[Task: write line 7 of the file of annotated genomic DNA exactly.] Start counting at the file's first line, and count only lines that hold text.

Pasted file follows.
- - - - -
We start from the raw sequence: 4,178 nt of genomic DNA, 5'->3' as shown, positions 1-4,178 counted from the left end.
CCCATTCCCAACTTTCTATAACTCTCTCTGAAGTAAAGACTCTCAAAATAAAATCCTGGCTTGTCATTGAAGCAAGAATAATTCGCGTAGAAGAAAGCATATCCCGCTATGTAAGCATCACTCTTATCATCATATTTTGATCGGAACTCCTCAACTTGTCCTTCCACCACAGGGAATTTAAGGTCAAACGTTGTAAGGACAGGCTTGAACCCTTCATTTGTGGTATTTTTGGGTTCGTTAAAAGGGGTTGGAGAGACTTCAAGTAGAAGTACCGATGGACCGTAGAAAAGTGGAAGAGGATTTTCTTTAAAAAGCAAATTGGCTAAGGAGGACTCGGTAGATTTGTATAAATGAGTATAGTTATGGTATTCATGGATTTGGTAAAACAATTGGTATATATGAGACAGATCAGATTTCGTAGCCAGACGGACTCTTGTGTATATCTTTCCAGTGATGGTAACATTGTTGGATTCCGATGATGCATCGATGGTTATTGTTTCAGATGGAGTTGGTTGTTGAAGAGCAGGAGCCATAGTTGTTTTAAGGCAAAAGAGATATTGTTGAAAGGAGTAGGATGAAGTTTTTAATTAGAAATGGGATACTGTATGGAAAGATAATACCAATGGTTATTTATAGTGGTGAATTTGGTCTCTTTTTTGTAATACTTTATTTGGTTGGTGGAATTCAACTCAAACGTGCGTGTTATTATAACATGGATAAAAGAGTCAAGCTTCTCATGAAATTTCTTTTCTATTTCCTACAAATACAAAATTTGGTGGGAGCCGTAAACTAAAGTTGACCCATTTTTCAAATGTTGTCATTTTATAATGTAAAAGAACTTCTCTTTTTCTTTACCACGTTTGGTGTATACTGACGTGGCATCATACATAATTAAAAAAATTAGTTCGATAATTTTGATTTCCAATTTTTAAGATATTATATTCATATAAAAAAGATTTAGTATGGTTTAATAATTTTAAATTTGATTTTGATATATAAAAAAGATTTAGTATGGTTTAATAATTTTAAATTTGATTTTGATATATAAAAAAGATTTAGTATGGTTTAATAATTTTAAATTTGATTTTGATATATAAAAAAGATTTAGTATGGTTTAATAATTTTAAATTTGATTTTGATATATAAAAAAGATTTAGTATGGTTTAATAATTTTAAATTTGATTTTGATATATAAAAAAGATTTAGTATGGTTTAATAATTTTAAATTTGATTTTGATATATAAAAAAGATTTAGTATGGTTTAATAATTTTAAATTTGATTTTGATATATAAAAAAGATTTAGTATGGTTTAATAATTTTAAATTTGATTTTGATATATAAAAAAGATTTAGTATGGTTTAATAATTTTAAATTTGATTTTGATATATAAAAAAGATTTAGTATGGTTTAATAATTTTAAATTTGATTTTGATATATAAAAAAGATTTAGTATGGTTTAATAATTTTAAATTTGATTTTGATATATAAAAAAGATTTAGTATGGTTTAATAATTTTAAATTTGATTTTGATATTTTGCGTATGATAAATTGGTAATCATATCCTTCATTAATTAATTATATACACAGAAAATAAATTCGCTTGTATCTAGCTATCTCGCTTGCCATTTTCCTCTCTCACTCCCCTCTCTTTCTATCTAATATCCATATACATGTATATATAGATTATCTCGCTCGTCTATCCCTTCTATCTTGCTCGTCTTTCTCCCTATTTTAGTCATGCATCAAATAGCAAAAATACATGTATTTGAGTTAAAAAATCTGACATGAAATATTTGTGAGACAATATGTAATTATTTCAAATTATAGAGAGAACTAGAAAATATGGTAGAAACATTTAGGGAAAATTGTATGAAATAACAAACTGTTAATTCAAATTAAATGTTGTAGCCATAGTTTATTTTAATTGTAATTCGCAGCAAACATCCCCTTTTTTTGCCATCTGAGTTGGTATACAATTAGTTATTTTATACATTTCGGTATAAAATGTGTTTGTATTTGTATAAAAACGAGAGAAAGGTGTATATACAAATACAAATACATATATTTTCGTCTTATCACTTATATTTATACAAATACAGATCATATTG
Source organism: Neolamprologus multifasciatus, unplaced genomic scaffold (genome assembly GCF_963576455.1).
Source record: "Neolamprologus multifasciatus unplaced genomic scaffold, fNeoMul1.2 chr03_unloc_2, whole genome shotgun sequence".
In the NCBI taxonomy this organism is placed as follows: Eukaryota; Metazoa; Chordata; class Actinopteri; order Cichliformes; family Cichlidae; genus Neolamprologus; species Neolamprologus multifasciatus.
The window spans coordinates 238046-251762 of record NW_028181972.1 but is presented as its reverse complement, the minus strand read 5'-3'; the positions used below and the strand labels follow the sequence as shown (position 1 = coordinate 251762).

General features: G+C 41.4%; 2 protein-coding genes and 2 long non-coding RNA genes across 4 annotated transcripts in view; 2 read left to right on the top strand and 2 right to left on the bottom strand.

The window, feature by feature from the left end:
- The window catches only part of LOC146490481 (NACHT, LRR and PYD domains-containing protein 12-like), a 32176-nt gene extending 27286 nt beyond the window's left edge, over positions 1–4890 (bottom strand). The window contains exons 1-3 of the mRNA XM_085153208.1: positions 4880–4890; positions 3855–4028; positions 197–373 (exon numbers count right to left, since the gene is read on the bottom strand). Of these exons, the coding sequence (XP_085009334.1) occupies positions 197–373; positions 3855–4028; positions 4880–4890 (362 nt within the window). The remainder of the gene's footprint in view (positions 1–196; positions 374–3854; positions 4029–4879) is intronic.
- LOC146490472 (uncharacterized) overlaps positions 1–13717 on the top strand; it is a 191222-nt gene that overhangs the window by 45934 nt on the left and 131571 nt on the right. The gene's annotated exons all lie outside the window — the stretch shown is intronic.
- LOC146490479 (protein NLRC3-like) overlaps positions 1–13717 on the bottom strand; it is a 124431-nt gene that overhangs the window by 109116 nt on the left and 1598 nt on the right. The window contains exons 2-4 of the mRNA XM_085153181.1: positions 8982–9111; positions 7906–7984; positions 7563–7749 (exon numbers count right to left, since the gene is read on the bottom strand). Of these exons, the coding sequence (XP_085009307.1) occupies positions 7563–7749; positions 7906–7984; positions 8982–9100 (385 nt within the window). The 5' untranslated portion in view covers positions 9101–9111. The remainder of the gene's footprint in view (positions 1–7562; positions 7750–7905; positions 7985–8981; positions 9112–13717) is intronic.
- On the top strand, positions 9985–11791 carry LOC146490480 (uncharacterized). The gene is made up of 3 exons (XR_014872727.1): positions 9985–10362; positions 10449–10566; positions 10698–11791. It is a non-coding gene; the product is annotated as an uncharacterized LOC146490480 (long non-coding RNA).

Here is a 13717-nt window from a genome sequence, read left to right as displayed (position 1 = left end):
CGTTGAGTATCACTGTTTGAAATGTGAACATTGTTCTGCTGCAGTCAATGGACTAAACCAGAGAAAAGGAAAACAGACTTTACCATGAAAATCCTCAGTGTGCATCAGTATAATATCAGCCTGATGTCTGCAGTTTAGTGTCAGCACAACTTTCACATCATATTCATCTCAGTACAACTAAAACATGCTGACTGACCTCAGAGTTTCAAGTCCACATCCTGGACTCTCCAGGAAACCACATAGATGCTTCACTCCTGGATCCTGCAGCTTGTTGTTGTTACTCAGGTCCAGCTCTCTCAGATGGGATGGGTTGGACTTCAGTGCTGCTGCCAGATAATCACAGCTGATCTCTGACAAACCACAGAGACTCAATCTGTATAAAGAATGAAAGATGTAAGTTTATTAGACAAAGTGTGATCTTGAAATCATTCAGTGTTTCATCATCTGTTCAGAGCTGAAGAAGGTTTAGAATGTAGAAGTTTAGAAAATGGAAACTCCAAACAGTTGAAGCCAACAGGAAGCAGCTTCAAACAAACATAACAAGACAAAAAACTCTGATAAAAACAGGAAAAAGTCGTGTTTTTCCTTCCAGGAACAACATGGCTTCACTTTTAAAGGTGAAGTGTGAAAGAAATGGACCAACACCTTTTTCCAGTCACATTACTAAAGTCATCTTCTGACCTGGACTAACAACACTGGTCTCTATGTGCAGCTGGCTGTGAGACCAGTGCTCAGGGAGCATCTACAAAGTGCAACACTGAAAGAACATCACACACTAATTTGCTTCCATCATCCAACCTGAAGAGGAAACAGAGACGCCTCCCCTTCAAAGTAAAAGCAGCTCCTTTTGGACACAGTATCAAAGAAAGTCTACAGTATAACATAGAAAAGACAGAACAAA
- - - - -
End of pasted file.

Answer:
General features: G+C 41.4%; 2 protein-coding genes and 2 long non-coding RNA genes across 4 annotated transcripts in view; 2 read left to right on the top strand and 2 right to left on the bottom strand.